Seasonal Blues

It’s as if the creator had flicked a switch marked ‘Heaven’ to the ‘Shit’ position.  Although we’re not on first name terms, I’m prompted to ask why He can’t organise some smooth transition from summer to winter so that it comes as less of a trauma.  In the frozen north we’re used to it because the autumnal shock is rather muted, heralded in advance and anticipated.  In Portugal, we go from high summer to something that Noah and his ark would be quite familiar with but it happens in an instant, like the clocks going back; at about two in the morning.  The swallows and swifts have departed for the south and, as I write, the rain is sheeting down in squally bursts, roads have become rivers, windows opaque.  The sky is leaden and drags my mood down with it.

OK, I know that  it’ll pass, and I remember that last winter was bright and blue for most of the time.  I can’t say that it’s cold but that didn’t stop us having a fire last night; the first this winter.  Now that’s compensation.  The light has started washing from the sky by 5:30 but flaming logs bring the colours of sunset inside to warm your soul.  For six months of the year, we mostly live outside but, now that it’s wet and wild, the  warmth of the hearth beckons with a smile.  Nothing nicer than listening to the rain pelting against the windows whilst cozying up, golden sprites  dancing off our faces and over the walls, the fire glowing like a ruby’s reflection in a glass of wine.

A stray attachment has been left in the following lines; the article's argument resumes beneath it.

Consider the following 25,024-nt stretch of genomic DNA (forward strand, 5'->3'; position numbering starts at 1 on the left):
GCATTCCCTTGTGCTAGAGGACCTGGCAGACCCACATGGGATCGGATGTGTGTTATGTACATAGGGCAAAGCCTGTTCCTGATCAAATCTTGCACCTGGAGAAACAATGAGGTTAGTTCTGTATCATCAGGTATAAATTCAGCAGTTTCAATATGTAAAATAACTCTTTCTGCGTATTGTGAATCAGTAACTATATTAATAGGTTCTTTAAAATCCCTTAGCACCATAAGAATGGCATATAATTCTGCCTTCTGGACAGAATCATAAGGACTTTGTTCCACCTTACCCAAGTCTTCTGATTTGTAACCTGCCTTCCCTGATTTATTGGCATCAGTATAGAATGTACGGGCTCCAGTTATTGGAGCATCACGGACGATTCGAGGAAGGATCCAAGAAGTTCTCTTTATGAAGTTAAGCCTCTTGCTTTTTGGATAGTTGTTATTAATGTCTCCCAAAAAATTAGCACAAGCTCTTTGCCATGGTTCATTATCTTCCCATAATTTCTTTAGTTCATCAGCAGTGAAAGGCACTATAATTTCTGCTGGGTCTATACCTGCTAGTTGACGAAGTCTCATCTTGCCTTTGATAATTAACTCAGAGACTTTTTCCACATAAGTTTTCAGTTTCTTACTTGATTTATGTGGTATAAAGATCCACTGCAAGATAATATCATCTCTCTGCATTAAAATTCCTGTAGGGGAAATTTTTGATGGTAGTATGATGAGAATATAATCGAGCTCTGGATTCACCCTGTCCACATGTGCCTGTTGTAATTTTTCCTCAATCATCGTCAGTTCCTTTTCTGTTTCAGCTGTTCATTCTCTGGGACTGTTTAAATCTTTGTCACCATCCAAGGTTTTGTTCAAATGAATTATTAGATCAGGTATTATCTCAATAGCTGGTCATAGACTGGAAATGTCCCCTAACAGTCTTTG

Carvoeiro is getting much quieter now with few people about. Like a theme park in winter, the visitors have gone into hibernation.  It’s not a real working village and only exists for the holiday trade; half of the restaurants will close for a couple of months but there are enough expats to keep the place alive, although its pulse will be weak.

I’ve spent Christmas here most years recently and promise not to be disappointed.  I know that nothing much will happen here, there will be few lights and Santa is a northern European invention (actually, I think he was invented by Coca-Cola).  There will be no snow, deep and crisp and even, no Feast of Steven, nor any holy or ivy.  Ye Faithful will be with their familes indoors and rarely venture out.  In this Catholic country, Christmas is a muted affair and there has never been a tradition to drag some poor wilted tree indoors to drop needles everywhere.  So, that will be Christmas.  New Year will come in with the usual fireworks as Portimao and Ferragudo compete with each other from either side of the Rio Arade.  Carvoeiro itself will be a ghost town.  January will be as if the village had fallen asleep but visitors will start to migrate from Canada in February and March, fed up of the Canadian winter but not able to face Florida again.  Then comes Easter; the season will kick off again and winter will be but a memory.

Seems like wishing my life away, but I guess winter’s always like that.


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